The impact of Neil Young’s music as well as his philanthropy has touched millions of lives and spans generations. Young is a five-time JUNO Award winner and was inducted to the Canadian Music Hall of Fame in 1982. In 2009 he was made an Officer of the Order of Canada and in 2010 was named the MusiCares Person of the Year by The National Academy of Recording Arts and Sciences.
As a two-time inductee to the Rock and Roll Hall of Fame, Young’s incredible music career speaks for itself. Whether a solo artist, a member of the iconic groups Buffalo Springfield, and Crosby, Stills, Nash and Young, or Crazy Horse, one thing is certain: Neil Young has remained steadfast, uncompromising and fearless throughout his musical journey. These same characteristics can also be used to describe his charitable interests and dedication.
Since the early days of his music career, Young has been at the forefront of fundraising and social awareness events for causes at home and globally. Having shot to notoriety in the late ‘60s and throughout the ‘70s, he used his profile and voice to advocate for the welfare and protection of small farmers in America. In 1985, Young along with country music icon Willie Nelson and rocker John Mellencamp co-founded Farm Aid, a benefit concert to help keep family farmers on their land. The inaugural Illinois concert featured dozens of performers, including Bob Dylan, Johnny Cash, Jon Bon Jovi and Joni Mitchell to name a few.
The awareness raised by Farm Aid led to subsequent action by the U.S. Congress to pass the Agricultural Credit Act of 1987, helping to save hundreds of family farms from foreclosure. Young, Nelson and Mellencamp have continued to organize the benefit concert in mid-west cities across America, drawing millions of fans each year. Farm Aid recently celebrated its 25th Anniversary in 2010, having successfully raised more than $37 million, making it one of the most successful charitable events in history.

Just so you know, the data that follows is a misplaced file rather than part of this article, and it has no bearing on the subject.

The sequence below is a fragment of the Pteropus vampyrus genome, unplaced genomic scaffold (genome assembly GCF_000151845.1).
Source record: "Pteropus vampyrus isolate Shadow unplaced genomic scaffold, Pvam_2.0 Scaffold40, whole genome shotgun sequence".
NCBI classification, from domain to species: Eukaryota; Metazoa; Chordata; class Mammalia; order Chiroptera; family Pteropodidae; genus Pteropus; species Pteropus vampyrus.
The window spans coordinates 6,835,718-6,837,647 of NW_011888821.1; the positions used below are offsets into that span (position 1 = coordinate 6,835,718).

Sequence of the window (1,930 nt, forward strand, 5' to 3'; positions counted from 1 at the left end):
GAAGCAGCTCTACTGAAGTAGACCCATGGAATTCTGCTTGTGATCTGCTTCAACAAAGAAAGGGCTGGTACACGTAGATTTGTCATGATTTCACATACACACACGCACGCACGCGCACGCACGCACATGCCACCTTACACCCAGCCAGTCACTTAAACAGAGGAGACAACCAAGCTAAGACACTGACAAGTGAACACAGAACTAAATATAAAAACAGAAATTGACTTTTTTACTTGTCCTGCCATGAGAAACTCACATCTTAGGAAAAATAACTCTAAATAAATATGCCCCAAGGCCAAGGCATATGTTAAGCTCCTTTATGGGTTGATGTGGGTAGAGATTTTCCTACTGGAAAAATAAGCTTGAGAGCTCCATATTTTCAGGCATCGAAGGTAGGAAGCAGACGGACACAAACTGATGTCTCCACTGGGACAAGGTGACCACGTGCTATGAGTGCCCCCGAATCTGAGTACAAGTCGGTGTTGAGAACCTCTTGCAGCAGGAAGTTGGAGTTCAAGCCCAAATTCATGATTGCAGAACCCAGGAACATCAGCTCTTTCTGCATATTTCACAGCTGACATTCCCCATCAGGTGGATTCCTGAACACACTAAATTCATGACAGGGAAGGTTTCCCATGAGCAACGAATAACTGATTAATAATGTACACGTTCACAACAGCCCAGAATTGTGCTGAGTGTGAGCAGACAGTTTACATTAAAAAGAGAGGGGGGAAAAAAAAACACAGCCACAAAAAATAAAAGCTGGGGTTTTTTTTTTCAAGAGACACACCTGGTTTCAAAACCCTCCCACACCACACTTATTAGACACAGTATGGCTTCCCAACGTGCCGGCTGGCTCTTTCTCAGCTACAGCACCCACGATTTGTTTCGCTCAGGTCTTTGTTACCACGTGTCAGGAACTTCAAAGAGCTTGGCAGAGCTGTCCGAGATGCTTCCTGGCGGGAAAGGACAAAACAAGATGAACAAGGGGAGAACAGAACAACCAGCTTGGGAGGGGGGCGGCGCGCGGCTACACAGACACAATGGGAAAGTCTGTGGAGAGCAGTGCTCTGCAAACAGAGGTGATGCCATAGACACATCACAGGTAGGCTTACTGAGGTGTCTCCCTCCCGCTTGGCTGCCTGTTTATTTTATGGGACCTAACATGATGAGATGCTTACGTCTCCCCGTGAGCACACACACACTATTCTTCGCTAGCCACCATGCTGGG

In between recording 37 studio albums over more than 40 years, Young has also managed to devote himself to yet another excellent cause very close to his heart. In 1986, he co-founded The Bridge School with wife Pegi Young, to create an organization and school to help educate children with severe speech and physical impairments. The Young family has three children, two of whom were diagnosed with cerebral palsy. Having encountered difficulty in finding a suitable school that met the needs of their children, Young rallied his fellow musicians and organized the first Bridge School Benefit Concert in 1986 to raise funds necessary to build the school.
In 1987, The Bridge School opened its doors within an elementary school in Hillsborough, CA, and has since expanded its educational program to include early childhood intervention, international outreach through Teachers in Residence, and successfully completed construction of a permanent detached facility in 1995.
On the occasion of the school’s 20th Anniversary, Neil organized a special Benefit Concert featuring a star-studded line-up that included Pearl Jam, Dave Matthews Band, Brian Wilson, Foo Fighters, Trent Reznor, Death Cab for Cutie, Gillian Welch and Devendra Banhart. One week later, The Bridge School hosted its first “Heart of Gold” Gala with Sir Elton John providing an evening to remember.
Although he adopted residency in the U.S., Young never relinquished his Canadian citizenship, and continued to find time to support worthy causes at home. He’s joined fellow Canadian musicians in the recording of “Tears Are Not Enough,” to help raise funds for famine relief in Ethiopia; closed out the Canadian leg of Live 8; and recently took to the stage for “Summer Sessions” to raise funds for Sarah McLachlan's Foundation, which offers free music programs to children in underserved communities.